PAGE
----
• On 11 Jun | '2021


Greetings Loyal Airmen, in this week’s Flight Log we want to talk a wee bit about our favorite movie of all time, the original 1933 KING KONG from RKO. The film was a huge hit when it had a duel premier on both coast of the country, one at RKO Radio Music Hall in New York and the other at the Grauman’s Chinese Theater in Los Angeles. It was the first movie ever to earn a million dollars. As was done in those days, films were released, shown and then put back in the vaults for a few years before they would be re-released to a hopefully new audiences. That’s what happened in 1955 and our father decided to take his son, 9 yr old Ronnie, to see it. The film imprinted itself on our psyche so much, we would never forget it or that experience of viewing for the very first time. The story of a gigantic wild beast torn from his home to be displayed and humiliated by a world of sophisticated cruelty bothered us greatly so that at the film’s powerful climax, as the bi-planes swoop out of the sky to attack the Mighty Kong making his last stand on the top of the Empire State Building, little Ronnie was actually rooting for the Big Gorilla and it broke our hearts when he was finally shot down.


This incredible story was the created by two World War One veterans, Major Merian C. Cooper, a highly decorated Annapolis graduate and aviation ace and his pal, film photographer Ernest B. Shoedstack.  Cooper had been brought to RKO because the company was failing and it was his job to save it. After trashing several dozen scripts he found pathetic, he went to the studio’s special effects guru with his idea about a giant gorilla.


That guru was the amazing Willis O’Brien and his team of Mario Larrinaga and Byron Crabbe. These were the pioneers who invented stop-motion animation, the magic by which inanimate options move on film. Cooper had seen their work on the previous silent classic, “The Lost World” and knew O’Brien was his Merlin to work his big monkey comes to cinematic. Once a script was set, and Shoedstack was on board to direct, they hired Robert Armstrong, Bruce Cabot and the beautiful Faye Ray as the three characters whose lives are forever changed by their encounter with King Kong.


And though we’ve seen the movie hundreds of times (no exaggeration there) the film still to this day moves us emotionally. Enough so that over the years we’ve continue to buy various versions of the novelized script. In fact it is still one of our biggest dreams to one day write a graphic novel detailing the making of this classic movie and reveal the events and characters that made it possible.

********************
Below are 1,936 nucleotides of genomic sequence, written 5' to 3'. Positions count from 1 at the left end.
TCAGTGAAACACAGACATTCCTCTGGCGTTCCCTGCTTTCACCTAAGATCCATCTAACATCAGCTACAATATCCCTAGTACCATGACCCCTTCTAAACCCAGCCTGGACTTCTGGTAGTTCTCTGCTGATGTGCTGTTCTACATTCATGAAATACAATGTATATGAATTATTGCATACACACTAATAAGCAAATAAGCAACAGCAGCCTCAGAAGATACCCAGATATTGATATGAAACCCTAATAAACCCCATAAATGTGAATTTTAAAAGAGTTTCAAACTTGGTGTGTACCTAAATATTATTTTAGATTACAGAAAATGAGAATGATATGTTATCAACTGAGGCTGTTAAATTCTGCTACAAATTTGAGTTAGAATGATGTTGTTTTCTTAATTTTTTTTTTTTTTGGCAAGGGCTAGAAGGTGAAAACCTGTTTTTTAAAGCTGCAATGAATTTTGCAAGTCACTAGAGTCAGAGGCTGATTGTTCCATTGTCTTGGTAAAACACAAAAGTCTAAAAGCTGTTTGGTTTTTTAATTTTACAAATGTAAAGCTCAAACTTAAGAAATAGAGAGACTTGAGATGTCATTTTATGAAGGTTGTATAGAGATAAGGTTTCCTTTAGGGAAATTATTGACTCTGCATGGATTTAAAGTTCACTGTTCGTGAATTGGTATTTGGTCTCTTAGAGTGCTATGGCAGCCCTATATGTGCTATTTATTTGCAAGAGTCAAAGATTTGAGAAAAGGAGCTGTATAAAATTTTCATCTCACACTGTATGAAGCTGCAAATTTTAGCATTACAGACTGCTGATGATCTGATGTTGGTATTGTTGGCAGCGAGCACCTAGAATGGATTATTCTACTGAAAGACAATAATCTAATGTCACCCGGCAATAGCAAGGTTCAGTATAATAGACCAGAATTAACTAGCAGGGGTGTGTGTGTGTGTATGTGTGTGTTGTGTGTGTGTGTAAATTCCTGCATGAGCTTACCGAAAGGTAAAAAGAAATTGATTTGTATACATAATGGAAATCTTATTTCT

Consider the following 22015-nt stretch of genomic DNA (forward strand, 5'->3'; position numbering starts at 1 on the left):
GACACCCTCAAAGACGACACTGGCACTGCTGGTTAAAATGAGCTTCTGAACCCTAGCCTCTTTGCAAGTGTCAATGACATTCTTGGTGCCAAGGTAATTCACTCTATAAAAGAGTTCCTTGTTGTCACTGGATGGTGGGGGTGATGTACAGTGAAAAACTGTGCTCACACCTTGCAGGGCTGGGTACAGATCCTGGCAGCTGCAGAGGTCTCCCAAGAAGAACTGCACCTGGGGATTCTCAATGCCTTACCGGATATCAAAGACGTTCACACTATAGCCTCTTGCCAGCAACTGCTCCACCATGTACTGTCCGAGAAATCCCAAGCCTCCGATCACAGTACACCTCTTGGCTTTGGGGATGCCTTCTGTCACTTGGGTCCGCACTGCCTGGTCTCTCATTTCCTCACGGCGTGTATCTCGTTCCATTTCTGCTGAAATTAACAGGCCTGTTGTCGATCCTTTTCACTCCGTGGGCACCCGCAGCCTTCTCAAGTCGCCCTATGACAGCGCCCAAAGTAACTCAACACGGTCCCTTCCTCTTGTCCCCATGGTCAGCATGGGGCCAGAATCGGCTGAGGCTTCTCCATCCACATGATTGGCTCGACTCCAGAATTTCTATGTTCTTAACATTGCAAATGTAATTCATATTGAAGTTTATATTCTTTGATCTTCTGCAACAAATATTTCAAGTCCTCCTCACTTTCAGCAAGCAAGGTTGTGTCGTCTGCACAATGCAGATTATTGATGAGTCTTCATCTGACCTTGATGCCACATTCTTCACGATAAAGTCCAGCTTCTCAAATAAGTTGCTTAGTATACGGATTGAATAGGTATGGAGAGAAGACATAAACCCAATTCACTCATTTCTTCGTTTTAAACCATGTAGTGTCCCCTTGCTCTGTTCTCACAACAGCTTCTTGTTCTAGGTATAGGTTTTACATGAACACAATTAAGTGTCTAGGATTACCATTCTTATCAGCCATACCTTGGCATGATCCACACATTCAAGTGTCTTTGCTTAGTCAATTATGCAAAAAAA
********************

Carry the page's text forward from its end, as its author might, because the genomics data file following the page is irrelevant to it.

Meanwhile whenever new Kong toys appear on the market, we have to have them, relishing the memory of that 9 year old boy mesmerized by movie magic. Above our two of our biggest pieces, the one on the right was a gift from a friend, Michael Housel.


Above left is a tiny Kong figure sent to us from Emily Janke as she picked it up during her trip to the Empire State building and was so kind to gift it to us. To the right is our tin-poster displayed on the Air Chief’s office wall.


And finally our latest toy acquisition picked up earlier this week at Target. Seems someone got the rights to the 1933 figure and has produce three different variations. This one was the one we chose to add to our Kong collection. King Kong will always remain our favorite movie of all times.


And now for something totally different. Way back in the Fall of 2019, artist Jeff Slemons asked if we’d be interested in writing a few short strips centered around automobiles. Jeff had been working as an illustrator for CARtoons magazine for a while and his editor was asking him for more short strips. The Air Chief had never done anything like this and that was all the incentive we needed. In the following weeks we wrote two five pages scripts and sent them off to Jeff. Before he could draw single panel, 2020 and Covid was upon us and lots of things got put aside, including these scripts. Then about a month ago, out of the blue, Jeff sends along a PDF containing the finished strip for “Yellow Whizzer.” Only now it is merely called “Whizzer” and is featured in issue # 33 of CARtoons currently on newsstands everywhere. We found out copy at Barnes and Nobles. When reporting this great news, Jeff confessed to having embellished my skinny script and we had absolutely no problems with that. It is still the story we cooked up, only now with much more characterization and dialog and we love it. It appears on pg # 20, with Jeff’s credit. Don’t let my name being absent concern you. We did this for fun, and that’s exactly what we received in the end. Can’t ask for anything more. Who knows, hopefully Jeff will soon get around to do the second script we sent him. We sure hope so.

And that’s it for this go round Loyal Airmen. As ever thanks for stopping by and we’ll see you here next week.

Ron – Over & Out!

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